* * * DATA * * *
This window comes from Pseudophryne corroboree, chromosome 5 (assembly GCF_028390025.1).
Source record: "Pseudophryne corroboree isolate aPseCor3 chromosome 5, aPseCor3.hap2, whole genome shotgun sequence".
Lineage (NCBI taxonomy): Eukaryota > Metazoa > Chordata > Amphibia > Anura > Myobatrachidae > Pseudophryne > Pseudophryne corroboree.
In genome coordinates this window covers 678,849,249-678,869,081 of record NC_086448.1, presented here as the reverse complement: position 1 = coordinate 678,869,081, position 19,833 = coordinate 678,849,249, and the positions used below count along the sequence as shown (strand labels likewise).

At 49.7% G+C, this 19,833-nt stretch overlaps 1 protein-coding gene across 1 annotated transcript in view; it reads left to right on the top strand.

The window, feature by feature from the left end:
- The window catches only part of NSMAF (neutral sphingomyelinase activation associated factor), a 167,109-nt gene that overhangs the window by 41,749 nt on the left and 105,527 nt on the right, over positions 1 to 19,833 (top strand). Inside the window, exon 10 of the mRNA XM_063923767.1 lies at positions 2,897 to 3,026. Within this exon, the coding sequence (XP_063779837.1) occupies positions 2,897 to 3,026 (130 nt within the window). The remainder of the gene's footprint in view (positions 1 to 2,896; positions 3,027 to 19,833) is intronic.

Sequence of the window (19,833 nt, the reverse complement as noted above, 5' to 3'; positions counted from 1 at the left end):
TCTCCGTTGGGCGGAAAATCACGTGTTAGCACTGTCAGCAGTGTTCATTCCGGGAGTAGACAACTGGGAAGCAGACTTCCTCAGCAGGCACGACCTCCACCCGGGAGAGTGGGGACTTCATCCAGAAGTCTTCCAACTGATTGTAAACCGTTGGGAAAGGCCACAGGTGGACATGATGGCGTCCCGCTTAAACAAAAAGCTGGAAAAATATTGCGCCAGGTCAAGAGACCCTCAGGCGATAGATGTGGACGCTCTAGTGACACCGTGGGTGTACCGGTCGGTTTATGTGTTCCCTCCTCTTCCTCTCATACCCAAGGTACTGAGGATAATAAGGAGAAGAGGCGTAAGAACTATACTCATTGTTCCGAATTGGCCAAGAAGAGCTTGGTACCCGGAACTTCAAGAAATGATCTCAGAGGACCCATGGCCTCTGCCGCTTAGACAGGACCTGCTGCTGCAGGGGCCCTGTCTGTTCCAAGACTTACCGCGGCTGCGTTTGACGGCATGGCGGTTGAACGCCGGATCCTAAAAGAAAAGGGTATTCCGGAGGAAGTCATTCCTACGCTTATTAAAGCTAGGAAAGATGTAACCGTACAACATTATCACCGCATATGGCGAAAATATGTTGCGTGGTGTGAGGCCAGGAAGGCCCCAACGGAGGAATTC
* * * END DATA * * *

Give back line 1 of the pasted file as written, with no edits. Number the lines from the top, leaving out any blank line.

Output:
This window comes from Pseudophryne corroboree, chromosome 5 (assembly GCF_028390025.1).